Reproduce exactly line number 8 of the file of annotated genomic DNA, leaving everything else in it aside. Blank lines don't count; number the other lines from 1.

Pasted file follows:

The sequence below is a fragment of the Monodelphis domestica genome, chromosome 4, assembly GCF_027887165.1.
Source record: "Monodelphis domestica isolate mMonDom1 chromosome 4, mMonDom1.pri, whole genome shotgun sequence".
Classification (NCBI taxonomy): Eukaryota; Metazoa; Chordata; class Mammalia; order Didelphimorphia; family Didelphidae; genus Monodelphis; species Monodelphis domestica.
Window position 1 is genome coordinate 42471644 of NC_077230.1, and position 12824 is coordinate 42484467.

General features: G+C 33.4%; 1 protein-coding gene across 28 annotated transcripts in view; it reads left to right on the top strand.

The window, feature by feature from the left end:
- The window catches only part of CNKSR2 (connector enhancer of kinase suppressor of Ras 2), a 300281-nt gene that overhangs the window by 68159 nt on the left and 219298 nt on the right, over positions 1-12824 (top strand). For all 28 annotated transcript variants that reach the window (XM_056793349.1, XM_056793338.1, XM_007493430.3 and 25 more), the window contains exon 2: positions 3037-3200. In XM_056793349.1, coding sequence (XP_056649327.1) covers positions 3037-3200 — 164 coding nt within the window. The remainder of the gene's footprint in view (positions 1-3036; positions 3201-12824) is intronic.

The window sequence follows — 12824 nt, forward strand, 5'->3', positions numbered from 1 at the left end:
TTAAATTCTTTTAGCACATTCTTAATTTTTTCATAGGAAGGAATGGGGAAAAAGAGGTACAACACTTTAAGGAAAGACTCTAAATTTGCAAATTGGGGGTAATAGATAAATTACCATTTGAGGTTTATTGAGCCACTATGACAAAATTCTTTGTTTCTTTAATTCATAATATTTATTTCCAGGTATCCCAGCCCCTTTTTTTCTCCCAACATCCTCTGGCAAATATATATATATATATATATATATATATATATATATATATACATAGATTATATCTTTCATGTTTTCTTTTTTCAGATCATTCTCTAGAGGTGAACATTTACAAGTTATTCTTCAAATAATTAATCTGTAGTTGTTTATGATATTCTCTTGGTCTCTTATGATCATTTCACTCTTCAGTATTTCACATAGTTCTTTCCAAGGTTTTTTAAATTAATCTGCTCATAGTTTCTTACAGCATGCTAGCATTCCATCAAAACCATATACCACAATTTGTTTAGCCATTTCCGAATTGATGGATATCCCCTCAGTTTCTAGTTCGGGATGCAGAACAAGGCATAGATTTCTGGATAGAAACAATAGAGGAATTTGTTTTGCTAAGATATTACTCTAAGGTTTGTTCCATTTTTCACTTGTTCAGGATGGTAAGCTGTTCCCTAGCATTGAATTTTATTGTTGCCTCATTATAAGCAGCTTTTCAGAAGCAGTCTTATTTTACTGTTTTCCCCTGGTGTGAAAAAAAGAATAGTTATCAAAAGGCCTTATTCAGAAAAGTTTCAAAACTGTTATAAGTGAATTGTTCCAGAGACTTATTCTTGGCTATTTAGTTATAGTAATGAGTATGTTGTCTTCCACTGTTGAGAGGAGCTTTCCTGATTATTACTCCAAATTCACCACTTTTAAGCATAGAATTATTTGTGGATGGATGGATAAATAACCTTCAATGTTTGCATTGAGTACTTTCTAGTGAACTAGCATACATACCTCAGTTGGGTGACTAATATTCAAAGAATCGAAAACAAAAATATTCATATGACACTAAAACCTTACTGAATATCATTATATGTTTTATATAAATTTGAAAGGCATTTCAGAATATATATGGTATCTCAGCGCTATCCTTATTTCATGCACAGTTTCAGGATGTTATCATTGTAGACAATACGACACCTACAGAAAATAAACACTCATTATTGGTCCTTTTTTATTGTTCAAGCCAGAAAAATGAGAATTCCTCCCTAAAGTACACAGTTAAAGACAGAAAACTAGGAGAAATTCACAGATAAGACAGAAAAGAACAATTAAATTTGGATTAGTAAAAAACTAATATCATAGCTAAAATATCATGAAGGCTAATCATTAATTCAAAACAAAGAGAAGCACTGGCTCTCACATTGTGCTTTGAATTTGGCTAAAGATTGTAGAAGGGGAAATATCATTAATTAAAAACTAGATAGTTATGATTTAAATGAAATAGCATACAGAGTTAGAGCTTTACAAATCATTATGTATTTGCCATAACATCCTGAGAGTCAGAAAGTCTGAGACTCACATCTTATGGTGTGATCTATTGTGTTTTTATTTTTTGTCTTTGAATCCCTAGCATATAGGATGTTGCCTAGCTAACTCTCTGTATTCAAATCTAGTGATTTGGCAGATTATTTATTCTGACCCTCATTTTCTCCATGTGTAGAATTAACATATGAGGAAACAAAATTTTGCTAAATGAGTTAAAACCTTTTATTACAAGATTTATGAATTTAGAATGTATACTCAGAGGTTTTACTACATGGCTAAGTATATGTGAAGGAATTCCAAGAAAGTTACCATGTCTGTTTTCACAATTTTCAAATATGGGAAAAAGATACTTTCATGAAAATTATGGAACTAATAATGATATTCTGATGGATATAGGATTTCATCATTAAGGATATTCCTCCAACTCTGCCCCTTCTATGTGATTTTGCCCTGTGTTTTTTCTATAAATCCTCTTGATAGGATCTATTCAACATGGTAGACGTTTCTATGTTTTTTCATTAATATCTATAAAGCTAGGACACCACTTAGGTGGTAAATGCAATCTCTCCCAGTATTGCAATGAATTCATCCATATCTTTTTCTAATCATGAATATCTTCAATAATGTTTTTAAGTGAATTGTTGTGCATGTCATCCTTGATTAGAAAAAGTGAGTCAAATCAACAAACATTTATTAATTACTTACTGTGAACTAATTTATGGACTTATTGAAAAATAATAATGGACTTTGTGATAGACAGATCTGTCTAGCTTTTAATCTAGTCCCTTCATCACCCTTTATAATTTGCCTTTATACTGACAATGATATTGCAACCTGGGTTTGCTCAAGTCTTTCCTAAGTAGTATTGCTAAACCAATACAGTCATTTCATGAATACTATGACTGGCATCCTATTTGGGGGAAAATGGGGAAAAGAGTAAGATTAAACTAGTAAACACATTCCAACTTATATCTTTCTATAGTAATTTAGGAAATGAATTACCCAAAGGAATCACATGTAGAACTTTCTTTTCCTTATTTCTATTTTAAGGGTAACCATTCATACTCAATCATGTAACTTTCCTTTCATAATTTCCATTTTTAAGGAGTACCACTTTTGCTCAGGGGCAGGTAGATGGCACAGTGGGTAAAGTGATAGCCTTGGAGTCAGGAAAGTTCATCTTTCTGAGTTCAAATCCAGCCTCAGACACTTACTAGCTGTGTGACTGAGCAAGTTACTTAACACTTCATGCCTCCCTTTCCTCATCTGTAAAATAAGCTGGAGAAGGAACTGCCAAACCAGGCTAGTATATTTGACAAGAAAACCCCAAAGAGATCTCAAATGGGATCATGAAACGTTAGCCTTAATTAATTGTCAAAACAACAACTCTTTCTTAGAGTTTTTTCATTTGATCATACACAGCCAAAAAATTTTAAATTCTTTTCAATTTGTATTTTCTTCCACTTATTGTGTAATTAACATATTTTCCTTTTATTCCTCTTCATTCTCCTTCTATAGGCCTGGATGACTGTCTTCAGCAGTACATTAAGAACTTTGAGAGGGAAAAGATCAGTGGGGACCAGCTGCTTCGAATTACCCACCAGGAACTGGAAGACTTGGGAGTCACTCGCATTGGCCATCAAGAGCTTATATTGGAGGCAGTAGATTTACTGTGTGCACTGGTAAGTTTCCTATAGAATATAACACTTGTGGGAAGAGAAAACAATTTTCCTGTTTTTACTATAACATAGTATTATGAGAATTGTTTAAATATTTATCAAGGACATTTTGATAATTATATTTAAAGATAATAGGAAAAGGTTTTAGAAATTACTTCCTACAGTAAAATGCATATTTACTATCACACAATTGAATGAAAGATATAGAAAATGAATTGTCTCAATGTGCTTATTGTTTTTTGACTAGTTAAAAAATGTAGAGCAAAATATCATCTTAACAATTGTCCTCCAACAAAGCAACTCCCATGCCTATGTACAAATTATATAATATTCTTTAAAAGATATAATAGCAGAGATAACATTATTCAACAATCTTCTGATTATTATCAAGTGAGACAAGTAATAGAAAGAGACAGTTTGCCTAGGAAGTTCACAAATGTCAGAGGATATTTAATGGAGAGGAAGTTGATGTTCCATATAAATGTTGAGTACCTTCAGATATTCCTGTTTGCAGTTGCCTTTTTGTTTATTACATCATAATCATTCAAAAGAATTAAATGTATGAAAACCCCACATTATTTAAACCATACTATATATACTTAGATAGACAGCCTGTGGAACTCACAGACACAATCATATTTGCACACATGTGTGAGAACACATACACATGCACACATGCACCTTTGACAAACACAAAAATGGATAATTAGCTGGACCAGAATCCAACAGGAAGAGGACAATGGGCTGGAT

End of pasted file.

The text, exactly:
The window sequence follows — 12824 nt, forward strand, 5'->3', positions numbered from 1 at the left end: